Premise also noted increasing dissatisfaction amongst contributors in Yemen with regard to their general standard of living. 39% of Premise contributors in Yemen disagreed or strongly disagreed that the national government was “establishing public policies that enable a satisfactory standard of living for citizens” and 38% disagreed or strongly disagreed with regard to their local government. Both questions saw dramatic rises in the percent who were dissatisfied or very dissatisfied from the previous month.
Resources Stretched Thin as International Aid Dries Up
In June 2020, international aid donors to Yemen pledged $1.35 billion for the country, which is roughly half of the estimated $2.41 billion needed and considerably less than the $3.48 billion provided in 2019. The World Food Programme (WFP), which is the largest provider of food aid in Yemen, recently halved the amount of food aid it was delivering and is now only supplying food every other month instead of monthly, due to funding shortages. About 80% of Yemen’s population depend on outside aid for survival, and the secondary effects of a weakened humanitarian sector and economy are as pernicious to many citizens as the virus itself.
The UN also reported last month that food prices had increased up to 35% in certain parts of the country due to COVID-19, further exacerbating Yemenis’ lack of access to affordable food. In a recent survey, 49% of Premise contributors in Yemen disagreed or strongly disagreed that food prices were stable. Furthermore, 39% reported that sudden price increases of food and services as a result of the pandemic had either a moderate or major effect on themselves or their household.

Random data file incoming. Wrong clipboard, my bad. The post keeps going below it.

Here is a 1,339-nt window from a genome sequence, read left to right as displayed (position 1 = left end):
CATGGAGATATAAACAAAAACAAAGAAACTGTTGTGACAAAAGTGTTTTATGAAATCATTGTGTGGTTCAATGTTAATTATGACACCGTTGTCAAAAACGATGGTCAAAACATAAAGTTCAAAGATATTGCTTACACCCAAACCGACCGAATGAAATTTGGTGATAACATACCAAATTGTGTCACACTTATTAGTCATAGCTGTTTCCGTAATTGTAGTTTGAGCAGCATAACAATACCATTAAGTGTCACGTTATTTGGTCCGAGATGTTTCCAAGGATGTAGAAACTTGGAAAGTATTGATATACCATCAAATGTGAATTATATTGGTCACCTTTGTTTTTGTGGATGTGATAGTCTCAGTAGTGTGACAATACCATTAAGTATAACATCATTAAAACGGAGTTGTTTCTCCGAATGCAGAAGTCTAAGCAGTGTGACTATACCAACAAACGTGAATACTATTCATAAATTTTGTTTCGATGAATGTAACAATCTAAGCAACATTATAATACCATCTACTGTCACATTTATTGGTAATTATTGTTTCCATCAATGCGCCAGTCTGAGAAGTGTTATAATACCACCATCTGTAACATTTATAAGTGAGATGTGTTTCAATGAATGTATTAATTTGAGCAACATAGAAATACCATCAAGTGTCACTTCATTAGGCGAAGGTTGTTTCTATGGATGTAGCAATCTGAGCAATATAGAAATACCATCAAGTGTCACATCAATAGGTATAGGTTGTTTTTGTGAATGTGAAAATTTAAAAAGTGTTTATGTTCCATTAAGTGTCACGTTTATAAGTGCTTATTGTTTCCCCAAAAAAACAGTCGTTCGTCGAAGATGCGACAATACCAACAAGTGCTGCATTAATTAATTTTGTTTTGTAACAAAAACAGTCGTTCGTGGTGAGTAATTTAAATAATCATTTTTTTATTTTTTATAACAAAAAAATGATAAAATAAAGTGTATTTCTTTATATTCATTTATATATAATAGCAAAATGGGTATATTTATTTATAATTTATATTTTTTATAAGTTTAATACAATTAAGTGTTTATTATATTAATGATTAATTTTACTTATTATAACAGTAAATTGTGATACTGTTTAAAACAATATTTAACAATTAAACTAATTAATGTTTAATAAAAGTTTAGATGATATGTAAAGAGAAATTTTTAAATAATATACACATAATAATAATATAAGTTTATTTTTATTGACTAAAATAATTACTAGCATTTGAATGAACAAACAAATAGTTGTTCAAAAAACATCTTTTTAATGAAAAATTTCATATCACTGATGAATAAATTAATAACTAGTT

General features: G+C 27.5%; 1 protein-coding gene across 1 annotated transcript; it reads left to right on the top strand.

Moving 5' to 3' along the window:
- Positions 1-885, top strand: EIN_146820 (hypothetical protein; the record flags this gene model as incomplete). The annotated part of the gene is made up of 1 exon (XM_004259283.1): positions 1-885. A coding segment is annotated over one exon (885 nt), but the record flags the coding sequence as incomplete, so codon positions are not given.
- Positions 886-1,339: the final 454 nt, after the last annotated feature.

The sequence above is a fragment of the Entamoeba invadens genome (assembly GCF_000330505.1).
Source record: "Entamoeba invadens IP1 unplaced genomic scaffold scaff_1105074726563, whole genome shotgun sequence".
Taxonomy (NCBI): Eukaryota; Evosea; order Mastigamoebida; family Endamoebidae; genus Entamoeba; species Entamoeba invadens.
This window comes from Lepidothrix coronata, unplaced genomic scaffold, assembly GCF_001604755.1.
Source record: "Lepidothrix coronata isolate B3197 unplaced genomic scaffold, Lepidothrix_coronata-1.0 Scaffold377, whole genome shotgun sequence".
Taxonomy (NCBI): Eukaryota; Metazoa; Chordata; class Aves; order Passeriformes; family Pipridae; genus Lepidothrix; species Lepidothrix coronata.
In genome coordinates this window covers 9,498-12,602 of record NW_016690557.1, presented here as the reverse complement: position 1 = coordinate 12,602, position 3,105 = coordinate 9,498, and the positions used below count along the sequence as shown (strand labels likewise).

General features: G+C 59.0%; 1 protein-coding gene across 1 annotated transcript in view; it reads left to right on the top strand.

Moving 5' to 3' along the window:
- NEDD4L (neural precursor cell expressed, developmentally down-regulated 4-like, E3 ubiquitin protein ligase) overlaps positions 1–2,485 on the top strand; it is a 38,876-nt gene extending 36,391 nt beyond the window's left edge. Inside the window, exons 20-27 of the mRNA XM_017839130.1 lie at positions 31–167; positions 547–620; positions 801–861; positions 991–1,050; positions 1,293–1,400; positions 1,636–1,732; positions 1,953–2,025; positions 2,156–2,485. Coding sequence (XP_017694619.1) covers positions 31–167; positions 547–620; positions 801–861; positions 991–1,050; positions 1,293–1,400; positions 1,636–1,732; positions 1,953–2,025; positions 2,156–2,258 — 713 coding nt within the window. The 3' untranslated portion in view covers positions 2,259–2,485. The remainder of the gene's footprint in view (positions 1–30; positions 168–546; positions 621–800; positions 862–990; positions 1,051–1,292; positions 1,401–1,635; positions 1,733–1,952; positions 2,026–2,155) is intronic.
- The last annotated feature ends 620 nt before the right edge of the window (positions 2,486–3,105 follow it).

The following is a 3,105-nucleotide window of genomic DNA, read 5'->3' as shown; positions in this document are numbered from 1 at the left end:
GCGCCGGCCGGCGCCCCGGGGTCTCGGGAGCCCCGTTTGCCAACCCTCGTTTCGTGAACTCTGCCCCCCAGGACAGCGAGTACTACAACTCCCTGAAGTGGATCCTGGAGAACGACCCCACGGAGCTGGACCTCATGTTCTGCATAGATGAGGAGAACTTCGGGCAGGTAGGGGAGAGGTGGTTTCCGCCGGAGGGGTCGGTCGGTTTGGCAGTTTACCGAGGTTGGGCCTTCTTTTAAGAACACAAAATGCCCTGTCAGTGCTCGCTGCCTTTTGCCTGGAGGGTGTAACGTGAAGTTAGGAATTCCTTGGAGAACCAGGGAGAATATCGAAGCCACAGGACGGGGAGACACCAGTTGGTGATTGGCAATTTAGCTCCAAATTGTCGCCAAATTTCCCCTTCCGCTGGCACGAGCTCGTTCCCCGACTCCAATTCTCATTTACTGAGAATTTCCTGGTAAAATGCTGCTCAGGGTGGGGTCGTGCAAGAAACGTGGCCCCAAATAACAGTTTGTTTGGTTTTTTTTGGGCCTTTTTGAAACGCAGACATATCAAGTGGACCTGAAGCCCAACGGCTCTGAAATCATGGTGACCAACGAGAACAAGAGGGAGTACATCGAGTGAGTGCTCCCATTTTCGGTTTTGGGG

Between June and July, Premise also observed indications of declining economic conditions in Yemen. For example, as of July 15, 42% of contributors disagreed or strongly disagreed that there were enough good quality jobs in their local area to support a good standard of living, marking a 35% increase from the preceding 30 days.
In a COVID-19 global impact survey running since April 2, contributors from Yemen showed concerns related to the economic situation. 74% were concerned or very concerned that their economic situation would be negatively impacted in the next 30 days. Additionally, 24% reported having lost their job as a result of the pandemic and an additional 46% reported a reduction in income.
Social Distancing Remains a Challenge
Results from recent surveys in Yemen indicate that most contributors were aware of social distancing guidelines and attempted to put practices in place.
When asked in a recent survey, roughly three-quarters of contributors reported that they were adamantly practicing social distancing or trying to as much as possible. For those who reported they were not practicing social distancing at all, 20% stated it was because few people in their community were practicing social distancing, 19% stated it was because they could not avoid public transportation, and 18% stated that their work was not supportive of social distancing measures.